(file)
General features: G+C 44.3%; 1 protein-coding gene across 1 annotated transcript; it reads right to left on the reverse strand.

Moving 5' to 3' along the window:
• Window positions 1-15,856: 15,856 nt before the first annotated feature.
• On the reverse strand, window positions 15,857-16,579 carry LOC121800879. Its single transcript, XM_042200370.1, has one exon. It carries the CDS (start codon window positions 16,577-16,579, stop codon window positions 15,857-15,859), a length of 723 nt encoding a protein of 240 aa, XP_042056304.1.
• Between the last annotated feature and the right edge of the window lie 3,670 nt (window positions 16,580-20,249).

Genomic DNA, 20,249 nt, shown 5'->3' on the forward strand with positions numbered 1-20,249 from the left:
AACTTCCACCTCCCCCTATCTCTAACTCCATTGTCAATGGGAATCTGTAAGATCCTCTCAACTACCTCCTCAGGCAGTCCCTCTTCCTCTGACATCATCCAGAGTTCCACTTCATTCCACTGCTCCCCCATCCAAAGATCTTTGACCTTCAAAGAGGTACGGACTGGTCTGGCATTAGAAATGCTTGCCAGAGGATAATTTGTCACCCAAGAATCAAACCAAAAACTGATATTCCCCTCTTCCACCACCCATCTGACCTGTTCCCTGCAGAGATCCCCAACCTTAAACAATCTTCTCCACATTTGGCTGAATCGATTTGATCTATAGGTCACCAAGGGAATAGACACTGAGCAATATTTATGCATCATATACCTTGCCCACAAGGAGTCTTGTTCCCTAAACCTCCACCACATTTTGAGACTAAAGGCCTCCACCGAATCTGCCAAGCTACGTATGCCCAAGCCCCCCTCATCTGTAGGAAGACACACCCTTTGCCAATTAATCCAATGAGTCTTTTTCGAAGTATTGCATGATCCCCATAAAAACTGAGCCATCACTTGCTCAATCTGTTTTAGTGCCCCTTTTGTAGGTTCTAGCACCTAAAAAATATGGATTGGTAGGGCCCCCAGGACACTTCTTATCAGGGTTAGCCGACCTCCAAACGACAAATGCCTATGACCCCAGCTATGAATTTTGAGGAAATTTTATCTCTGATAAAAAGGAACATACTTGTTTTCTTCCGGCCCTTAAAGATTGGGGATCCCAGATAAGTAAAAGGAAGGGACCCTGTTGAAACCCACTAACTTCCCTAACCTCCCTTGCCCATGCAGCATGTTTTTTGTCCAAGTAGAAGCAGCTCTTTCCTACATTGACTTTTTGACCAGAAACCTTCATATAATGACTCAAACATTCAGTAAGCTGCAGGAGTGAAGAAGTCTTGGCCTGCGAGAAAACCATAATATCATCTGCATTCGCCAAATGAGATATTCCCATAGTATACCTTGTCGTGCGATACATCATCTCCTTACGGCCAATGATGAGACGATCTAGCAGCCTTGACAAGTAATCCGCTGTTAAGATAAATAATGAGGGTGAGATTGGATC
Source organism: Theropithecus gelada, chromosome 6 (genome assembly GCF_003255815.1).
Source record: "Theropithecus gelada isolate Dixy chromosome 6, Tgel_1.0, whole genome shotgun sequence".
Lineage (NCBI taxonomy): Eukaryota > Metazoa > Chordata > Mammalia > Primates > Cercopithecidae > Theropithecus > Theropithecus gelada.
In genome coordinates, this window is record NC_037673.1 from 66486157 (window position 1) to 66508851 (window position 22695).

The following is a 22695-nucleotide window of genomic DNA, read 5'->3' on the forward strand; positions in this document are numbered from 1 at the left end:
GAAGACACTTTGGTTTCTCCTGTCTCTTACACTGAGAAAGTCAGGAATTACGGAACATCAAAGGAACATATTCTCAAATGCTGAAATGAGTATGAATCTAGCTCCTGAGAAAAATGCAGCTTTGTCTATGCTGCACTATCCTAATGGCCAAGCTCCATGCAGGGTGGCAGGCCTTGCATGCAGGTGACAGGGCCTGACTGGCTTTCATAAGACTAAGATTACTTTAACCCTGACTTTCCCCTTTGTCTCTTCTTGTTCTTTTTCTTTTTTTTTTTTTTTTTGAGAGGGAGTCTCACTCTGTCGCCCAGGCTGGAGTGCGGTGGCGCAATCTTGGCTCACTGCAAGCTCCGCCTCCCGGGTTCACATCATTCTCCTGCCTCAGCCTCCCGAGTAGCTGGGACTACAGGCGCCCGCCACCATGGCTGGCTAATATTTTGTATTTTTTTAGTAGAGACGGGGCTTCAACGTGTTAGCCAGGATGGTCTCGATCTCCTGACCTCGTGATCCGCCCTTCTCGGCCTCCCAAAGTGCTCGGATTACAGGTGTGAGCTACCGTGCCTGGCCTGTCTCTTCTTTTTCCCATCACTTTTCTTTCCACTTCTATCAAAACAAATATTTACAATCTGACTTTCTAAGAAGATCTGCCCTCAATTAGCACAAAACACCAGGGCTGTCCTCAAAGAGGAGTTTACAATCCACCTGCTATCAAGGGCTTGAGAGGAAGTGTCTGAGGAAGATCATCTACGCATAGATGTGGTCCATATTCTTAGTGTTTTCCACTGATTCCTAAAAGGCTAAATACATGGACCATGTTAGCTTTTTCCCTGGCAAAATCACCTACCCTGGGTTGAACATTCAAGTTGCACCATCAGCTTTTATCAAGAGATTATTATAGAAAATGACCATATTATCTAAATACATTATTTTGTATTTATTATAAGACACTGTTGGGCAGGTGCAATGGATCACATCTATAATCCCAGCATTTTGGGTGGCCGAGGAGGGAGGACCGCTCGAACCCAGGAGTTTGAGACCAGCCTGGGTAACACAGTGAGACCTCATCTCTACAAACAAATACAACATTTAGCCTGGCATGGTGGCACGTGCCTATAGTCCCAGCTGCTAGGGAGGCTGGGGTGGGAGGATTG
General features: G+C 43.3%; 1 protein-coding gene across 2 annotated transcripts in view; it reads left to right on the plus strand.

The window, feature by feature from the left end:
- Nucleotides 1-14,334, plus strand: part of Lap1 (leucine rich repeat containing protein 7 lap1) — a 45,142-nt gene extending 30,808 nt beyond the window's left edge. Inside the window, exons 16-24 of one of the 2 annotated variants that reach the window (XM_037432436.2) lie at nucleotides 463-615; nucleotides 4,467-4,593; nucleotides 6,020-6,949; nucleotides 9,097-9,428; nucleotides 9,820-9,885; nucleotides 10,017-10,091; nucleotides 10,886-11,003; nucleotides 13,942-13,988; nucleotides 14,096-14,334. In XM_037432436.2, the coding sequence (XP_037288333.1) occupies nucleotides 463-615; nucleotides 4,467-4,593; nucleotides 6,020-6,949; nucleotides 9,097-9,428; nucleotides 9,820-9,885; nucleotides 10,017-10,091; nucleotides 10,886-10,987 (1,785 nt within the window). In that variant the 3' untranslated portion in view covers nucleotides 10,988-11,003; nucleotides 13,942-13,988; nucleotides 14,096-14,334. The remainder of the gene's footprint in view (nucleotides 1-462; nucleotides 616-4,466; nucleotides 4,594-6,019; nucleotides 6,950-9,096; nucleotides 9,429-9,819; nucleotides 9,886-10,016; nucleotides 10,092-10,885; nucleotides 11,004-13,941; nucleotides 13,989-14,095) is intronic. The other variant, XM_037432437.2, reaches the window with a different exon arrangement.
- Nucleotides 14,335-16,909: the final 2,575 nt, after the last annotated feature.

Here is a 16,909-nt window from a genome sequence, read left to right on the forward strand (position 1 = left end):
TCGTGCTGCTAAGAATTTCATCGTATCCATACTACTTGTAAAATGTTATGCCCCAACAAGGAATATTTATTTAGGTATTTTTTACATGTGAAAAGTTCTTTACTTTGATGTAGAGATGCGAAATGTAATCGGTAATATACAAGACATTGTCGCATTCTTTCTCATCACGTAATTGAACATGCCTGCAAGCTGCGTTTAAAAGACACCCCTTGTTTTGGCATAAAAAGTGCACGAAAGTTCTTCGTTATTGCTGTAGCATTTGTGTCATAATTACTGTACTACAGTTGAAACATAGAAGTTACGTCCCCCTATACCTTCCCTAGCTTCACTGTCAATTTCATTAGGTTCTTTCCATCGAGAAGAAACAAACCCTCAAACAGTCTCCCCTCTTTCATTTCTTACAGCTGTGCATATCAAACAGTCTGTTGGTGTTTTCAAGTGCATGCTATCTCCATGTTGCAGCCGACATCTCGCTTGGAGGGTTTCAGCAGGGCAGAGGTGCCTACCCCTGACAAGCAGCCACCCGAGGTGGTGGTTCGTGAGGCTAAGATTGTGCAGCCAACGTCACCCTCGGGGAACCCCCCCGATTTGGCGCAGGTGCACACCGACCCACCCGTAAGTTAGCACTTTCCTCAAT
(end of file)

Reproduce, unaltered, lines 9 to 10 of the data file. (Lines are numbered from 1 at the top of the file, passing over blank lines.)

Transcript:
Source record: "Theropithecus gelada isolate Dixy chromosome 6, Tgel_1.0, whole genome shotgun sequence".
Lineage (NCBI taxonomy): Eukaryota > Metazoa > Chordata > Mammalia > Primates > Cercopithecidae > Theropithecus > Theropithecus gelada.